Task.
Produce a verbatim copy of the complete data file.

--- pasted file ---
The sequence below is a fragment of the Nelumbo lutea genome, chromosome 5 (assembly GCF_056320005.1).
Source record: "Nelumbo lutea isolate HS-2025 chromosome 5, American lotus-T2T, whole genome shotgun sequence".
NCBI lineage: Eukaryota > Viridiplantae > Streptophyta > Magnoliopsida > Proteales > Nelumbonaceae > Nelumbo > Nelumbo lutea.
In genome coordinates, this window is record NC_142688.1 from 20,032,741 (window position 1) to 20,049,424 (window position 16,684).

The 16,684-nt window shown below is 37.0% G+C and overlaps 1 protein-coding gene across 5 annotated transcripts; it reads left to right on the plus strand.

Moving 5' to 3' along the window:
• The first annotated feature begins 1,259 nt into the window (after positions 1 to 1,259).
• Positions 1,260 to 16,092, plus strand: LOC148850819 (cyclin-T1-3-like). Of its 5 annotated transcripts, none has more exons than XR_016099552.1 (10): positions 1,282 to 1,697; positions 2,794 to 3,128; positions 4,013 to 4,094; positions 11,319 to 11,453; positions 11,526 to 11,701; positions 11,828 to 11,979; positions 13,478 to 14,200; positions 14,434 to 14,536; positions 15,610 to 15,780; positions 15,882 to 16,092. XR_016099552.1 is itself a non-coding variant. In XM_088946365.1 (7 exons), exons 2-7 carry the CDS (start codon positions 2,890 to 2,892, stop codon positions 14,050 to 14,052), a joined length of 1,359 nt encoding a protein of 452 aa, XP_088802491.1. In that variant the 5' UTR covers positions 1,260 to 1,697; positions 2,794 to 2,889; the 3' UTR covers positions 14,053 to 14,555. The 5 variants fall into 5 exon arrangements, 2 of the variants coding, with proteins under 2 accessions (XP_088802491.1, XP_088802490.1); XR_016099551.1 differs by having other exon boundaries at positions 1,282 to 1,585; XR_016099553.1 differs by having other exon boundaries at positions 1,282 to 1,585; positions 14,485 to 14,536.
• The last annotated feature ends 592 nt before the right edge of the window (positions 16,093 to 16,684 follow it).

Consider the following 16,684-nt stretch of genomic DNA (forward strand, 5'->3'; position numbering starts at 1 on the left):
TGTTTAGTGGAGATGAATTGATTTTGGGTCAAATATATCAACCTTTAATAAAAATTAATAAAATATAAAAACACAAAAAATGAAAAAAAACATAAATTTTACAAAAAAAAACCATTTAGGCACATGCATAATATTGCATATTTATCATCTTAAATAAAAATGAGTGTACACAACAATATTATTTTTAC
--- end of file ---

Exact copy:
The sequence below is a fragment of the Nelumbo lutea genome, chromosome 5 (assembly GCF_056320005.1).
Source record: "Nelumbo lutea isolate HS-2025 chromosome 5, American lotus-T2T, whole genome shotgun sequence".
NCBI lineage: Eukaryota > Viridiplantae > Streptophyta > Magnoliopsida > Proteales > Nelumbonaceae > Nelumbo > Nelumbo lutea.
In genome coordinates, this window is record NC_142688.1 from 20,032,741 (window position 1) to 20,049,424 (window position 16,684).

The 16,684-nt window shown below is 37.0% G+C and overlaps 1 protein-coding gene across 5 annotated transcripts; it reads left to right on the plus strand.

Moving 5' to 3' along the window:
• The first annotated feature begins 1,259 nt into the window (after positions 1 to 1,259).
• Positions 1,260 to 16,092, plus strand: LOC148850819 (cyclin-T1-3-like). Of its 5 annotated transcripts, none has more exons than XR_016099552.1 (10): positions 1,282 to 1,697; positions 2,794 to 3,128; positions 4,013 to 4,094; positions 11,319 to 11,453; positions 11,526 to 11,701; positions 11,828 to 11,979; positions 13,478 to 14,200; positions 14,434 to 14,536; positions 15,610 to 15,780; positions 15,882 to 16,092. XR_016099552.1 is itself a non-coding variant. In XM_088946365.1 (7 exons), exons 2-7 carry the CDS (start codon positions 2,890 to 2,892, stop codon positions 14,050 to 14,052), a joined length of 1,359 nt encoding a protein of 452 aa, XP_088802491.1. In that variant the 5' UTR covers positions 1,260 to 1,697; positions 2,794 to 2,889; the 3' UTR covers positions 14,053 to 14,555. The 5 variants fall into 5 exon arrangements, 2 of the variants coding, with proteins under 2 accessions (XP_088802491.1, XP_088802490.1); XR_016099551.1 differs by having other exon boundaries at positions 1,282 to 1,585; XR_016099553.1 differs by having other exon boundaries at positions 1,282 to 1,585; positions 14,485 to 14,536.
• The last annotated feature ends 592 nt before the right edge of the window (positions 16,093 to 16,684 follow it).

Consider the following 16,684-nt stretch of genomic DNA (forward strand, 5'->3'; position numbering starts at 1 on the left):
TGTTTAGTGGAGATGAATTGATTTTGGGTCAAATATATCAACCTTTAATAAAAATTAATAAAATATAAAAACACAAAAAATGAAAAAAAACATAAATTTTACAAAAAAAAACCATTTAGGCACATGCATAATATTGCATATTTATCATCTTAAATAAAAATGAGTGTACACAACAATATTATTTTTAC